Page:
Sometimes I turn to God with a broad smile and wave. Other times, I turn and desperately search for God’s face in the crowd. Still other times, I turn and can only bow my head in sorrow.
What matters is that God comes to every game.
And, as it turns out, 3rd base is an excellent place to pray.
When I was a boy in parochial school, I learned that we all have a guardian angel assigned to guide and protect us. I can’t help wondering what the guardian angels of the children of Sandy Hook Elementary School were doing while Adam Lanza was on his hellish rampage.
Years ago, when I was working for the Northeast Document Conservation Center (NEDCC), I was invited to deliver a presentation about preservation microfilming to an audience of imaging scientists at the Polaroid Corporation. That was, perhaps, the most intimidating lecture I’ve ever had to give. Before speaking, I remember studying the faces of those in attendance, knowing full well that every one of them was more knowledgeable than I about photographic processes.
Some years later, I had a similar experience while teaching a six-week adult-education course in my parish on the topic: “God and Human Suffering.” Looking out at the participants before my first lecture, I realized that every person in the room had suffered, many quite profoundly. Further, each person had processed his/her suffering in such a way as to reconcile it with his/her view of God. I was an amateur charged with speaking to an audience of experts.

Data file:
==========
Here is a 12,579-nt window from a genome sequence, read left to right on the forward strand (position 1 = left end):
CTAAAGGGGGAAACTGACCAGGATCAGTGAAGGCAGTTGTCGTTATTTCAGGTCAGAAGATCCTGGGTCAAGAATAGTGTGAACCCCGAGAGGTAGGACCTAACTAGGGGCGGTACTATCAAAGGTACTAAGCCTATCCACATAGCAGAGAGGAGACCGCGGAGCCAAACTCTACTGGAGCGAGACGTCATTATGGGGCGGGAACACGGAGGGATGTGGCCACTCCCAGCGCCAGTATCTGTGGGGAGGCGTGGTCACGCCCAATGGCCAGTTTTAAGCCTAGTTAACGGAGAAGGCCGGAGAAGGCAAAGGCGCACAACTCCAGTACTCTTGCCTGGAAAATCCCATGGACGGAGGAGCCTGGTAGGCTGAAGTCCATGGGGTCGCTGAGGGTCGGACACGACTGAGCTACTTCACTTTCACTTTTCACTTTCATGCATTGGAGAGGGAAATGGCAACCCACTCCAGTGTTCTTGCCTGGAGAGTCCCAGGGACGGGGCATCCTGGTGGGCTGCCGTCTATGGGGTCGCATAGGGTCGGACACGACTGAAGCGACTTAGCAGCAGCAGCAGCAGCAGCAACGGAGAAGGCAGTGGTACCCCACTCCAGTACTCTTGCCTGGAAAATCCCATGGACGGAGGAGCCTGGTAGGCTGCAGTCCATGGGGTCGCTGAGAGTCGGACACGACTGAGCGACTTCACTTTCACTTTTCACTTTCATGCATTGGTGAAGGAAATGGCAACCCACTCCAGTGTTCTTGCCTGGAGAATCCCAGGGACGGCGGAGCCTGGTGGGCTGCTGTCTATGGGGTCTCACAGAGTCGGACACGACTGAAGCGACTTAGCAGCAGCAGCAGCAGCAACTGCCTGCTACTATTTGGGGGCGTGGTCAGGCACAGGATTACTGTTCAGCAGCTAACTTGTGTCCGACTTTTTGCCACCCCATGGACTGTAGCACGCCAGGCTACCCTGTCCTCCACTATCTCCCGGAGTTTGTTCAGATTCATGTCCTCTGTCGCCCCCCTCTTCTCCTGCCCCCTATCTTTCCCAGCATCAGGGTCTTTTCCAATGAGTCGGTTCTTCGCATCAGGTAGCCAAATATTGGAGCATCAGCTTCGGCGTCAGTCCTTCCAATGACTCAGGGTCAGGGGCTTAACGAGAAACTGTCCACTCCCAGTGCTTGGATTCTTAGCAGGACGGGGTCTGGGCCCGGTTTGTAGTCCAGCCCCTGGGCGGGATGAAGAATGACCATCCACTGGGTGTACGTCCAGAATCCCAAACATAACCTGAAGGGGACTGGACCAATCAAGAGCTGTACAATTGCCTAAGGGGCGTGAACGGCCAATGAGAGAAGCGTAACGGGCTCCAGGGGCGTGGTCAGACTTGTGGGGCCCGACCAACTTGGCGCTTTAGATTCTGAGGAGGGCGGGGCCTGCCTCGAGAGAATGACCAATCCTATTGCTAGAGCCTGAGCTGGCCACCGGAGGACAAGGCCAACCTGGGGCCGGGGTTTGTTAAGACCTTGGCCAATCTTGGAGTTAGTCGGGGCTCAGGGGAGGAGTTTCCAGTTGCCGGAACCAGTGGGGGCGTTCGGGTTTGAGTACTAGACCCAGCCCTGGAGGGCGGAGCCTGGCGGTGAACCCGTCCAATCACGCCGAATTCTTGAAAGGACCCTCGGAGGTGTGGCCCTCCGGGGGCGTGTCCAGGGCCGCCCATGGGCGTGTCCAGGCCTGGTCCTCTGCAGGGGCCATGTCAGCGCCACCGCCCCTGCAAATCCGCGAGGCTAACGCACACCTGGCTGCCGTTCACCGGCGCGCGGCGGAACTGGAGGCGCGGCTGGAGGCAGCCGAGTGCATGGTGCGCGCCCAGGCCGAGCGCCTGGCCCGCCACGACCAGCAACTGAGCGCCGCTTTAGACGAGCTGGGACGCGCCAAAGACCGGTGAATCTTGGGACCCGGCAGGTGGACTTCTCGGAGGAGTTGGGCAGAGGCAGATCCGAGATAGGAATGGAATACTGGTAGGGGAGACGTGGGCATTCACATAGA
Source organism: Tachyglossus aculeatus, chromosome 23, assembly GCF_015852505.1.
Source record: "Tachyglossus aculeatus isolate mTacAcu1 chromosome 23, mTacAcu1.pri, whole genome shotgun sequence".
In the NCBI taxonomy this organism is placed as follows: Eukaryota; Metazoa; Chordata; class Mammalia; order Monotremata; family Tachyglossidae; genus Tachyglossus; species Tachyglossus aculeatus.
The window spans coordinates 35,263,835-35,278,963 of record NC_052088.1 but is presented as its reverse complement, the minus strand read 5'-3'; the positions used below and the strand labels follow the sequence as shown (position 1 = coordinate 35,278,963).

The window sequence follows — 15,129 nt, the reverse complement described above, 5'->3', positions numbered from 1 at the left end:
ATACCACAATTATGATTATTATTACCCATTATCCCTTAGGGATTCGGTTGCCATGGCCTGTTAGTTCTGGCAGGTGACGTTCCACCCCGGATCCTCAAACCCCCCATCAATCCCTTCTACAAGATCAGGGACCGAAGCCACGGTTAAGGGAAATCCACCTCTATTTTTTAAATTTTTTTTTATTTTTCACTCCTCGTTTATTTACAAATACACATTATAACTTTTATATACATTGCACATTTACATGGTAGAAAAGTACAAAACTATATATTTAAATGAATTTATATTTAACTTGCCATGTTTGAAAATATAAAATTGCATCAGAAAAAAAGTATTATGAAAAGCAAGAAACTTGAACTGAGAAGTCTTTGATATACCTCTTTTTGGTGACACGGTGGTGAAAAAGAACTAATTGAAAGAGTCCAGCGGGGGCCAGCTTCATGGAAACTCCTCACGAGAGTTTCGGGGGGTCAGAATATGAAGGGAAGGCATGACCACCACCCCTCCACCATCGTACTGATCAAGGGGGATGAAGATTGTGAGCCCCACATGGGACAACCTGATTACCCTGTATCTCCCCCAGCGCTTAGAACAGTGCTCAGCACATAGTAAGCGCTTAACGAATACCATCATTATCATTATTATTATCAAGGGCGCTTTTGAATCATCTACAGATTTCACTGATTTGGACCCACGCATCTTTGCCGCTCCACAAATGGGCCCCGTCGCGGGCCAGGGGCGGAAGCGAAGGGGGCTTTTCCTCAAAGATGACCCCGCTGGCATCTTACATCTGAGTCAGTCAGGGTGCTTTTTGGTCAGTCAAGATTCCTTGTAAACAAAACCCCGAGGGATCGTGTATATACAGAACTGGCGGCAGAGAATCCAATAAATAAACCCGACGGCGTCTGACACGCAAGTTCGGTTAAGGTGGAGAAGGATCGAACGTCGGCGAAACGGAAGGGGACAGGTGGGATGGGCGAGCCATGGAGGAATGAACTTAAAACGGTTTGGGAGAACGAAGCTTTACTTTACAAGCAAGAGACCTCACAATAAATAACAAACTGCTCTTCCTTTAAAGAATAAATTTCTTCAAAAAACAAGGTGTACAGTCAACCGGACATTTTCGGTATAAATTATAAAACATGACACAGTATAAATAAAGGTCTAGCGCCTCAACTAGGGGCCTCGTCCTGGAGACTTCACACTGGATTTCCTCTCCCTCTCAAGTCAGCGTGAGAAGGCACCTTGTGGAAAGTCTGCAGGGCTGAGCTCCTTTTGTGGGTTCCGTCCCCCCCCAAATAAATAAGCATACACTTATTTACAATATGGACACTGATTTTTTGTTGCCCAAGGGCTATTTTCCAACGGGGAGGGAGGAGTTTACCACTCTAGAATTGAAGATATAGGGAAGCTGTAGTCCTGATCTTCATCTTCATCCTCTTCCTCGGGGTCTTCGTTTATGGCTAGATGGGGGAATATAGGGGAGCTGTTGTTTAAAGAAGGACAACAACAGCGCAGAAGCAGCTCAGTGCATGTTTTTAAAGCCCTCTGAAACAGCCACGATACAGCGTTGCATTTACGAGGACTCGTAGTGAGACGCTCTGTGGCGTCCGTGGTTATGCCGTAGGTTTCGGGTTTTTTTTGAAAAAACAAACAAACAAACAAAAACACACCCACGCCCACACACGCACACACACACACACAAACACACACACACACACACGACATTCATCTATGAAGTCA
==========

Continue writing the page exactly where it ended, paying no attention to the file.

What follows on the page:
Fortunately, the course was very well received. In fact, after the final lecture, many expressed a desire to meet for an additional session just to talk about what we had collectively learned. We did so, and it was a beautiful and humbling experience – so many moving stories.
I’m now convinced that discovering the beauty and goodness of God in the midst of our suffering is one of the most important adventures in life.
I can’t imagine a more central element to the spiritual life than daily prayer. Yet, in all the parishes to which I’ve belonged over the years (nine or ten, if memory serves), I’ve never found one that consistently prioritized teaching adult parishioners how to develop and deepen their personal prayer lives.
The divisions that exist in the Catholic Church today exhaust me. Twitter, in particular, has become a battleground wherein uncharitable comments from both the right and the left abound.
With that in mind, it is an interesting exercise to read James 3:1-12, while mentally substituting the word “keyboard” for the word “tongue.”
It is also worthwhile to recall that, whenever someone expresses an opinion that differs dramatically from one’s own, that person is defending what he/she believes to be good, i.e., he/she is not knowingly proposing evil. In all circumstances, deeper understanding is called for, not aggression.
I have a friend I greatly admire, who is an atheist. He is kind, thoughtful, socially conscious, a devoted husband and father, and he certainly has known his share of suffering. Though we’ve never discussed the matter outright, he and I would surely differ in our views about an afterlife.
Of course, the only way we will know which of us is right is if I’m right.
Should that prove to be the case, it would gladden my heart immeasurably if my friend were to walk with me – and with God – in the garden in the cool of the day.